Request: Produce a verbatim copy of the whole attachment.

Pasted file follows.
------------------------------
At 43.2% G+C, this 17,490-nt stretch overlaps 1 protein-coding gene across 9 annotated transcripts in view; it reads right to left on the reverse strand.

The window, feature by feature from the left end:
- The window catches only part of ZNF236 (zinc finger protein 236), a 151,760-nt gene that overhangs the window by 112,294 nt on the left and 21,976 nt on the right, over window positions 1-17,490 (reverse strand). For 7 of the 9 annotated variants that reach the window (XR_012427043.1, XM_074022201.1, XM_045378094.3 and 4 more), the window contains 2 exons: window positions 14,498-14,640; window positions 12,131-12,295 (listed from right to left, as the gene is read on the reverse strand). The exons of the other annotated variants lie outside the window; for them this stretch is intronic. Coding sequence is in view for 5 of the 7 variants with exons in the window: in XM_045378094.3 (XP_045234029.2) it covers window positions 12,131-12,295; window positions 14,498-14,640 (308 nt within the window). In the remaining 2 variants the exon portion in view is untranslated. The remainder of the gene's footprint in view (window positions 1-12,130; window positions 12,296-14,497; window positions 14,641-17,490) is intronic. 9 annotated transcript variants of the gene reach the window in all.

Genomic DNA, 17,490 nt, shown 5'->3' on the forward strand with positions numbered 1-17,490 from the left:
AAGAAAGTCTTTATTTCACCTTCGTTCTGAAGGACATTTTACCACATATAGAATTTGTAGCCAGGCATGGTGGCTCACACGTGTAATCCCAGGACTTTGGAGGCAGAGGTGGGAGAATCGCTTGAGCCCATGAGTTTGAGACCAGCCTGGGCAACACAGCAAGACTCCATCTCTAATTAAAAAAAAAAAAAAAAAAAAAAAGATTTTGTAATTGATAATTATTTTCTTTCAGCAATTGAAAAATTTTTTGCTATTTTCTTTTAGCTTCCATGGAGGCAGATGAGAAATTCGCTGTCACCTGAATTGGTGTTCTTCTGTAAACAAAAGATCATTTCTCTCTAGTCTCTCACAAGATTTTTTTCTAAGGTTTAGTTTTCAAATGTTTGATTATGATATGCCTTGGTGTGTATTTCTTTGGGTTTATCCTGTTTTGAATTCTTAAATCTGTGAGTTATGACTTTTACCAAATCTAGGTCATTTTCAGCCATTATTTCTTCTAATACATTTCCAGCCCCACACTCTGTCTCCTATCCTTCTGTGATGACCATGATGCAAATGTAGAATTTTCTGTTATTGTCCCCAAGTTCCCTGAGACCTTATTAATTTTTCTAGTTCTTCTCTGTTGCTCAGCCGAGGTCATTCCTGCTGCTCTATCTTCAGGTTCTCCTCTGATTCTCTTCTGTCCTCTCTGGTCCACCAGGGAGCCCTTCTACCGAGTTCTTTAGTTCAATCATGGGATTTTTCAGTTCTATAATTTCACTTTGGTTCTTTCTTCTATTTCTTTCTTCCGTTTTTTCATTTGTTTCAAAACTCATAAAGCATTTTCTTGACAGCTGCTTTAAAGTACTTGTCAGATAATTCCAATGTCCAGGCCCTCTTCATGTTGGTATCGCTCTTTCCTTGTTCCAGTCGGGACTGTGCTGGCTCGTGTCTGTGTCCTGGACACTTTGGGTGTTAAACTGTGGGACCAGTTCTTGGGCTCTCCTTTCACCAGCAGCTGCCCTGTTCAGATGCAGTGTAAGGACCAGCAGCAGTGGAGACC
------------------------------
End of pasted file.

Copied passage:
At 43.2% G+C, this 17,490-nt stretch overlaps 1 protein-coding gene across 9 annotated transcripts in view; it reads right to left on the reverse strand.

The window, feature by feature from the left end:
- The window catches only part of ZNF236 (zinc finger protein 236), a 151,760-nt gene that overhangs the window by 112,294 nt on the left and 21,976 nt on the right, over window positions 1-17,490 (reverse strand). For 7 of the 9 annotated variants that reach the window (XR_012427043.1, XM_074022201.1, XM_045378094.3 and 4 more), the window contains 2 exons: window positions 14,498-14,640; window positions 12,131-12,295 (listed from right to left, as the gene is read on the reverse strand). The exons of the other annotated variants lie outside the window; for them this stretch is intronic. Coding sequence is in view for 5 of the 7 variants with exons in the window: in XM_045378094.3 (XP_045234029.2) it covers window positions 12,131-12,295; window positions 14,498-14,640 (308 nt within the window). In the remaining 2 variants the exon portion in view is untranslated. The remainder of the gene's footprint in view (window positions 1-12,130; window positions 12,296-14,497; window positions 14,641-17,490) is intronic. 9 annotated transcript variants of the gene reach the window in all.

Genomic DNA, 17,490 nt, shown 5'->3' on the forward strand with positions numbered 1-17,490 from the left:
AAGAAAGTCTTTATTTCACCTTCGTTCTGAAGGACATTTTACCACATATAGAATTTGTAGCCAGGCATGGTGGCTCACACGTGTAATCCCAGGACTTTGGAGGCAGAGGTGGGAGAATCGCTTGAGCCCATGAGTTTGAGACCAGCCTGGGCAACACAGCAAGACTCCATCTCTAATTAAAAAAAAAAAAAAAAAAAAAAAGATTTTGTAATTGATAATTATTTTCTTTCAGCAATTGAAAAATTTTTTGCTATTTTCTTTTAGCTTCCATGGAGGCAGATGAGAAATTCGCTGTCACCTGAATTGGTGTTCTTCTGTAAACAAAAGATCATTTCTCTCTAGTCTCTCACAAGATTTTTTTCTAAGGTTTAGTTTTCAAATGTTTGATTATGATATGCCTTGGTGTGTATTTCTTTGGGTTTATCCTGTTTTGAATTCTTAAATCTGTGAGTTATGACTTTTACCAAATCTAGGTCATTTTCAGCCATTATTTCTTCTAATACATTTCCAGCCCCACACTCTGTCTCCTATCCTTCTGTGATGACCATGATGCAAATGTAGAATTTTCTGTTATTGTCCCCAAGTTCCCTGAGACCTTATTAATTTTTCTAGTTCTTCTCTGTTGCTCAGCCGAGGTCATTCCTGCTGCTCTATCTTCAGGTTCTCCTCTGATTCTCTTCTGTCCTCTCTGGTCCACCAGGGAGCCCTTCTACCGAGTTCTTTAGTTCAATCATGGGATTTTTCAGTTCTATAATTTCACTTTGGTTCTTTCTTCTATTTCTTTCTTCCGTTTTTTCATTTGTTTCAAAACTCATAAAGCATTTTCTTGACAGCTGCTTTAAAGTACTTGTCAGATAATTCCAATGTCCAGGCCCTCTTCATGTTGGTATCGCTCTTTCCTTGTTCCAGTCGGGACTGTGCTGGCTCGTGTCTGTGTCCTGGACACTTTGGGTGTTAAACTGTGGGACCAGTTCTTGGGCTCTCCTTTCACCAGCAGCTGCCCTGTTCAGATGCAGTGTAAGGACCAGCAGCAGTGGAGACC